He got some hair and makeup work done so people would not recognize him. He wore a wool cap and thick glasses, a ripped shirt, and he carried a backpack. He said he got into an argument with his producers, who wanted him to engage with the actual homeless people and get their stories. Instead, he wanted to just experience it himself. Also, he said, a lot of homeless people are extremely territorial.
“You just can’t go into their space,” he said.
One of his first stops was a food pantry, where he was given a bag of food, including raw broccoli and other vegetables.
“Eggplant I would not recommend eating raw,” he said. But the broccoli was good to have.
After that, he headed out onto the streets. Very quickly, he began to realize that people do not look at a homeless person or acknowledge his or her existence, for the most part.
“You’re a nobody. Dogs notice me more than people,” he said.
Out of 1,000 people who walked by, one or two would say hello, and a couple of people handed him some money, although he did not ask for it.
The first night he had to find a place to try to sleep. He found some shelter in a nook near a bus stop, but real sleep was not possible. Even though he knew he had security around, the city noises and the hard ground kept him awake.
The second and third days of his adventure, sleep deprivation was a big factor.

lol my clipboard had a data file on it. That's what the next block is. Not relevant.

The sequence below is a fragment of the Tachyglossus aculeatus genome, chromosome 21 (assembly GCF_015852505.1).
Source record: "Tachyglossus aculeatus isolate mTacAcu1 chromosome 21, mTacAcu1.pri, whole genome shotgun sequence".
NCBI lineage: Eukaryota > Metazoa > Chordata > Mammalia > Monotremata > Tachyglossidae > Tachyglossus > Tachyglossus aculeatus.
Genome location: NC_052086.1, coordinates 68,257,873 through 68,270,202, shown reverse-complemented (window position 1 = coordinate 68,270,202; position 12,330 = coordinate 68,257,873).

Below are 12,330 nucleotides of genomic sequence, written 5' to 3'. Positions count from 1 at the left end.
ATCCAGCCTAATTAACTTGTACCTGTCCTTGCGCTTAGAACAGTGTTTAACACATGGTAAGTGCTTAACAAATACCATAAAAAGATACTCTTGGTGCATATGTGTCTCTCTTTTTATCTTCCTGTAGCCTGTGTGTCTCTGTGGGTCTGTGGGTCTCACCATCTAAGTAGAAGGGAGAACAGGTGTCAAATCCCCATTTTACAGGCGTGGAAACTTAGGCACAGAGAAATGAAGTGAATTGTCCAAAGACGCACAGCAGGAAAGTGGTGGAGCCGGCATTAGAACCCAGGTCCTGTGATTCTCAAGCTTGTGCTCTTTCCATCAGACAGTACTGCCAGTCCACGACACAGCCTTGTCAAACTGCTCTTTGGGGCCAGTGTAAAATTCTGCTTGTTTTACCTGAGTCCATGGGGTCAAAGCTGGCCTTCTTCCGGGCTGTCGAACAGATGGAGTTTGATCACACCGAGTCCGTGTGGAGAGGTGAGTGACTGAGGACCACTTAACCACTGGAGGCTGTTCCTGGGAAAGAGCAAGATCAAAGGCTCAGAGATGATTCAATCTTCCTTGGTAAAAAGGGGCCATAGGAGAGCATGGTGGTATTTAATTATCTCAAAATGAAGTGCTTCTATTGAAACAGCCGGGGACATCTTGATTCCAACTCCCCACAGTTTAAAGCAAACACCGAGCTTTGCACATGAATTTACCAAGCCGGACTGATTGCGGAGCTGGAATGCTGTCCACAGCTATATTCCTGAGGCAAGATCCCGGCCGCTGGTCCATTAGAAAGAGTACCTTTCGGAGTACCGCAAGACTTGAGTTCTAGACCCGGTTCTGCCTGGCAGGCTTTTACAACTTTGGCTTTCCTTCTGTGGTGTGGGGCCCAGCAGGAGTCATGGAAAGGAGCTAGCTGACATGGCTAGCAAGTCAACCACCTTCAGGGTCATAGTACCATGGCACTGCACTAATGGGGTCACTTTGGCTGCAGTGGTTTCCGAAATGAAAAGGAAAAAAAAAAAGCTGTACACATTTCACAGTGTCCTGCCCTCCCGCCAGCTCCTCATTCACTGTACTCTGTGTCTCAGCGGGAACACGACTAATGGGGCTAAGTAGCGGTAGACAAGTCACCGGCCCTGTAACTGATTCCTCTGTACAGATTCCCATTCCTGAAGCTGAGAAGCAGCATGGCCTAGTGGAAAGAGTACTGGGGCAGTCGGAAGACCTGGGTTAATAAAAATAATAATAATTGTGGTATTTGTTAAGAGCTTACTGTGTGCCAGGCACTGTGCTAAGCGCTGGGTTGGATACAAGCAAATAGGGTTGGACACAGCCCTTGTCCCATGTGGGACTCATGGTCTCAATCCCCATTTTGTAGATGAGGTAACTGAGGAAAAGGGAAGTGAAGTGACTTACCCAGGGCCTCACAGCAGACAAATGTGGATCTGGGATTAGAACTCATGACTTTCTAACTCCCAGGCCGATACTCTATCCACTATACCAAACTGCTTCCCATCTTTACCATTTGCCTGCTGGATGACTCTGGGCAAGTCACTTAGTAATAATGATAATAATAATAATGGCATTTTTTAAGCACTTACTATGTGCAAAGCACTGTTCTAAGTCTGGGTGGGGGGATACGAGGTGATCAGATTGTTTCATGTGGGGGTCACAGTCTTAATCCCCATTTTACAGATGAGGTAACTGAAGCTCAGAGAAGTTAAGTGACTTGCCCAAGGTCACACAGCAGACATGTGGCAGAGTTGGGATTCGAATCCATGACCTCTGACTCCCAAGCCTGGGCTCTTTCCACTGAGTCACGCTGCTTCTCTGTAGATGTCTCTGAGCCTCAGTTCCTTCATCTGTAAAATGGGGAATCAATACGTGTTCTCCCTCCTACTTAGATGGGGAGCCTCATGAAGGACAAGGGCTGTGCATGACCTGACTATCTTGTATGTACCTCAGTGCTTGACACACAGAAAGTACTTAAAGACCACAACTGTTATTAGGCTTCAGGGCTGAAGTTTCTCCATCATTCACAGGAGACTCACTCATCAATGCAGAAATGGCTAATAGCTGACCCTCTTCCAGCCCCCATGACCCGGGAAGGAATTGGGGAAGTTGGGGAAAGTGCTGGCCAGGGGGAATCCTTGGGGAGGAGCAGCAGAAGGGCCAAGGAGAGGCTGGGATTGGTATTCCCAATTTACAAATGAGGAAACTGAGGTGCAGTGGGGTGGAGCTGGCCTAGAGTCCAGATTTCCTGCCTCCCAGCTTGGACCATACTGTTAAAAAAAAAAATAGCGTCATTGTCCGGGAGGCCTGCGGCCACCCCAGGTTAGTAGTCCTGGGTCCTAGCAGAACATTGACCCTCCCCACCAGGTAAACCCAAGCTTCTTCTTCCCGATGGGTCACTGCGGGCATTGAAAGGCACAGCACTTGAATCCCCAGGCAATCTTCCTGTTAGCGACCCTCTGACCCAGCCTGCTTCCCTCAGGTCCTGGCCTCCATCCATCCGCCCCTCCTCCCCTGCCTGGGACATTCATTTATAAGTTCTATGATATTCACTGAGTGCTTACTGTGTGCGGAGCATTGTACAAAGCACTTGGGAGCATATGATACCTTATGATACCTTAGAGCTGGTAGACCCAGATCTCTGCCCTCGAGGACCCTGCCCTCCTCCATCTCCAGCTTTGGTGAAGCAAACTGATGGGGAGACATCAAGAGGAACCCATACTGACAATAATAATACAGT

“What you end up with basically is a broken kind of sleep,” he said. On one of the nights, he slept in a church,
“Today feels like a very weird day,” he said into the microphone on the second day. “It’s like I just don’t even exist today.”
Walking by the United Nations, he considered going inside and making a statement: “I am a citizen of the world, and I would like to address the assembly.”
He decided against it.
“I often think of what kind of world we’re leaving our children, and it sucks right now,” he said into the microphone.
One the second or third day, he made a cardboard sign that said, “I See you. See me?”
He sat on the steps of the Metropolitan Museum and finally, what he was waiting for: a woman came up to him and said, “I see you.”
After the film he said that was the highlight of his three-day experience. The worst part — a bad hot dog given to him by a street vendor when he didn’t have quite enough money to pay for one. The hot dog was not cooked or went bad somehow, and it made him sick.
Mr. Guzman said he walked about 30 miles in three days because, for the most part, he just felt like the best thing to do was to keep moving.
One man said he looked familiar, and another actually recognized him. A young man came up to him and said, “You look like Luis Guzman.” Mr. Guzman told the young man he WAS Luis Guzman and they were working on a documentary about homelessness.
After the film, Mr. Guzman was asked why he told the man the truth. He said he decided he wanted to be honest, and by then he had been out on the streets ignored for a long enough time that it felt really good to be recognized.